Droughts are projected to increase in intensity, duration and frequency throughout the country but especially in the U.S. southwest. As Tulare County has experienced for years, the report also projects that higher temperatures will increase irrigation demand that leads to groundwater pumping  which could endanger groundwater supplies, which are already declining in many major aquifers. 


These impacts will be adversely felt by people, animals, and the agricultural industry.


Tulare County’s rich biodiversity is being threatened at a record pace due to climate change. For example, between 2020 and 2021 the mountain ranges lost 19 percent of all Sequoia trees due to wildfire. Additionally, local native species such as the tri-colored blackbird have lost their range due to loss of native habitat and are highly threatened. Even federally protected lands such as the Pixley National Wildlife Refuge are struggling with maintaining their wetlands due to declining groundwater levels. 


The goods and services provided by land systems are threatened. In particular for Ivanhoe and Tulare County’s agricultural industry, many challenges currently felt are projected to increase.  NCA5 projects that increased instabilities in US and global food production and distribution systems are projected to make food less available and more expensive. These price increases and disruptions are expected to disproportionately affect the nutrition and health of women, children, older adults, and low-wealth communities. Additionally, the farm workers continue to experience heat-related stress and death at significantly greater rates than any other profession in the United States. 


At the same time, climate change is expected to place multiple demands on infrastructure and public services. Risks to energy, water, healthcare, transportation, telecommunications, and waste management systems will continue to rise with further climate change, with many infrastructure systems at risk of failing. For example, higher temperatures and other effects of climate change, such as greater exposure to storm water or wastewater, will increase demand for healthcare.The disproportionate health impacts of climate change compound with similar disparities in other health contexts.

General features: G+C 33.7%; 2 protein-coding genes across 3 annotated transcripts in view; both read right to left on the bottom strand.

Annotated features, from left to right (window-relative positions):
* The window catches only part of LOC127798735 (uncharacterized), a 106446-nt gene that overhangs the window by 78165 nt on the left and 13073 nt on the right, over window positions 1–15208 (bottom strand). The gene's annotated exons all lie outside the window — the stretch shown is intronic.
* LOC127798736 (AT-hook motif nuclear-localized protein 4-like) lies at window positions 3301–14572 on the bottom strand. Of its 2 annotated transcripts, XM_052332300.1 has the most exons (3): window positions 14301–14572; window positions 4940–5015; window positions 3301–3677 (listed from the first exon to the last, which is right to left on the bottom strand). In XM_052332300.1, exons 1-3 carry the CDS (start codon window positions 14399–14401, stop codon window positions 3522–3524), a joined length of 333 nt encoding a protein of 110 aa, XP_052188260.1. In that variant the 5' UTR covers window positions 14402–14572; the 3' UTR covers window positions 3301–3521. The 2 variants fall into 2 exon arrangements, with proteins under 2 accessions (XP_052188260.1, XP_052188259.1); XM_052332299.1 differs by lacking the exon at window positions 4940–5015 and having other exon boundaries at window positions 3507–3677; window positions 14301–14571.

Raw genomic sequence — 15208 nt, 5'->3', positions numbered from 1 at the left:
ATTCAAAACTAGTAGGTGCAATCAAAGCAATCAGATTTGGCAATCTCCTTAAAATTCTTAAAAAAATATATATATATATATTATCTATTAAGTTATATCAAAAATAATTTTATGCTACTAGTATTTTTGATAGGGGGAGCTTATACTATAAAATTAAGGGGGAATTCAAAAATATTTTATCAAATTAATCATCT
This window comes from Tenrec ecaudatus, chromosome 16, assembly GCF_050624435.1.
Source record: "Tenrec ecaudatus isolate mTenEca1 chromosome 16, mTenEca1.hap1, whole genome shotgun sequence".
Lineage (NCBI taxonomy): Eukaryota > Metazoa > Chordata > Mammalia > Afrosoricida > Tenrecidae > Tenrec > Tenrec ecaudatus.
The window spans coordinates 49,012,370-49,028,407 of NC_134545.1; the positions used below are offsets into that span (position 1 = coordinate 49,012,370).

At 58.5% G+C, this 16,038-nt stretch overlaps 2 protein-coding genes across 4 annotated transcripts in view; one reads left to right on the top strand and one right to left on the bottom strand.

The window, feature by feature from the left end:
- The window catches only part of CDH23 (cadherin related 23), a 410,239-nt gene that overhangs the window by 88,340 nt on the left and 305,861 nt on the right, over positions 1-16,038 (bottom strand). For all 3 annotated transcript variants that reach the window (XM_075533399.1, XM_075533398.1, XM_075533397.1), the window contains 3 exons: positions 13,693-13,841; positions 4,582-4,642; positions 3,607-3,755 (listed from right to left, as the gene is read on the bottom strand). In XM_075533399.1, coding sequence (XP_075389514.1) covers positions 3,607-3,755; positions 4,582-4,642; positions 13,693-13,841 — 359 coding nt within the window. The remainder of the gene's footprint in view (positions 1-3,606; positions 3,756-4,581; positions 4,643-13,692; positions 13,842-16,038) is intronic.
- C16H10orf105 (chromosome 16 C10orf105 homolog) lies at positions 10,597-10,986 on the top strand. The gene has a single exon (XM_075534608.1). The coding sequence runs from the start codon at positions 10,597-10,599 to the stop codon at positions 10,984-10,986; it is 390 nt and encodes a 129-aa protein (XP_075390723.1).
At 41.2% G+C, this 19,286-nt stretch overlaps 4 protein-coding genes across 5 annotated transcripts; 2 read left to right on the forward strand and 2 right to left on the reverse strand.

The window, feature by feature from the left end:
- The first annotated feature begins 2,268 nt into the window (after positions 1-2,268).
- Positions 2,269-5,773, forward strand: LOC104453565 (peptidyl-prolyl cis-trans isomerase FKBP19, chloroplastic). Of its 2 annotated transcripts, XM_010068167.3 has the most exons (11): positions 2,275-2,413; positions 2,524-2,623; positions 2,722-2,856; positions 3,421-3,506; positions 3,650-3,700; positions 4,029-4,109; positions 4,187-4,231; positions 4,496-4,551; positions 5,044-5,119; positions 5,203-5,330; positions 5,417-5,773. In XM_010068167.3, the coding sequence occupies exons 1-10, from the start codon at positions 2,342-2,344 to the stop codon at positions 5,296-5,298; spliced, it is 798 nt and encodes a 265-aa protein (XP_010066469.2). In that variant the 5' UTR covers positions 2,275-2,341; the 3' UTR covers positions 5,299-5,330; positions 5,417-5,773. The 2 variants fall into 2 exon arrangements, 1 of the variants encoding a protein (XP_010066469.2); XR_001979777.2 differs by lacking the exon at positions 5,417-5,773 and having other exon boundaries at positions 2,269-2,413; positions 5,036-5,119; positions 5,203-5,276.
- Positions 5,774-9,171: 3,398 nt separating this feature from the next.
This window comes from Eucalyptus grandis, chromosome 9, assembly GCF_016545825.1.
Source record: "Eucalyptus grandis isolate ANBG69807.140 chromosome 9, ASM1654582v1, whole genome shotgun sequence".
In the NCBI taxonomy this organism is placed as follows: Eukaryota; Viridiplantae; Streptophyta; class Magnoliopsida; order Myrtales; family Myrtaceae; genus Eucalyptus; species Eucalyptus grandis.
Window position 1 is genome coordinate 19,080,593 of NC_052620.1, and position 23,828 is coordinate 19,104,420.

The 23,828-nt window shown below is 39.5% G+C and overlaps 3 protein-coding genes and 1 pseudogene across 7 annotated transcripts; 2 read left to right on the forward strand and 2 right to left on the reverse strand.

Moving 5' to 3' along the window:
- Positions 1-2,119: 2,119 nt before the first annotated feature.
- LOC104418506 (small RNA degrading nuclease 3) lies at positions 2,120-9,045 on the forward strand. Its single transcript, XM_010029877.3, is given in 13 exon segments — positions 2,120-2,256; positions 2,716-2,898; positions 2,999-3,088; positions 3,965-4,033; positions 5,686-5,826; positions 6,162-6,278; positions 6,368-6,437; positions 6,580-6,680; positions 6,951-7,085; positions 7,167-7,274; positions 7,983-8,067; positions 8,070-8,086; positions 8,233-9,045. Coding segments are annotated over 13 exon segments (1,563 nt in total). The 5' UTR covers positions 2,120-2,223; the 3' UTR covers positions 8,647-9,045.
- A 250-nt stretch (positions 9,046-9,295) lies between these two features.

While the Fifth National Climate Assessment is clear in its assertions that the United States is experiencing record climate impacts in every region of the county, it does provide various discussions on potential solutions.


Currently there are climate actions taking place across all regions of the United States with states like California far outpacing nearly every other state in terms of volume of projects. However, these climate actions are incremental and not yet taking place on the scale needed to adequately meet the challenges presented by climate change. 


Without significant emissions reductions, rapid shifts in environmental conditions are expected to lead to irreversible ecological transformations by mid to late century.


The good news is that actions taken now to accelerate net emissions reductions and adapt to ongoing changes can reduce risks to current and future generations. The choices people make on a day-to-day basis—how to power homes and businesses, get around, and produce and use food and other goods—collectively determine the amount of greenhouse gasses emitted.